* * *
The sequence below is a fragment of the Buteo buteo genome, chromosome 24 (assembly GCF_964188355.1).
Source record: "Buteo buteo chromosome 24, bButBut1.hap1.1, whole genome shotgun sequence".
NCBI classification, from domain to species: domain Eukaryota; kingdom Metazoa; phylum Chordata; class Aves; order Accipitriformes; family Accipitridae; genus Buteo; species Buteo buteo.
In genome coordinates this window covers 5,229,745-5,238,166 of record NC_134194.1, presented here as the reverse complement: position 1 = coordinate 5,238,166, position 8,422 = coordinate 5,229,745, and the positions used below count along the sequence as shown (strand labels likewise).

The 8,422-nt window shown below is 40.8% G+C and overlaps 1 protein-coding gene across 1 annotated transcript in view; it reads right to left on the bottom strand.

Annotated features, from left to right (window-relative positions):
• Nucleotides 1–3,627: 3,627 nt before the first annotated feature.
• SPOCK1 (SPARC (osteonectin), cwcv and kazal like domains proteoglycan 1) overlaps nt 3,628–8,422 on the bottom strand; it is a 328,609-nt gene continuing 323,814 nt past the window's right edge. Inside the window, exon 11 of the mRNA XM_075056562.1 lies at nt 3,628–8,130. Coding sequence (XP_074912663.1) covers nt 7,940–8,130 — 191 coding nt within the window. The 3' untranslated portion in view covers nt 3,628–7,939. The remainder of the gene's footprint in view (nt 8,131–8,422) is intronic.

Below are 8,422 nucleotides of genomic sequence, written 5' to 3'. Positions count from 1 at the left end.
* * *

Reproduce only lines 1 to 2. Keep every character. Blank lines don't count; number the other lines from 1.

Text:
The sequence below is a fragment of the Buteo buteo genome, chromosome 24 (assembly GCF_964188355.1).
Source record: "Buteo buteo chromosome 24, bButBut1.hap1.1, whole genome shotgun sequence".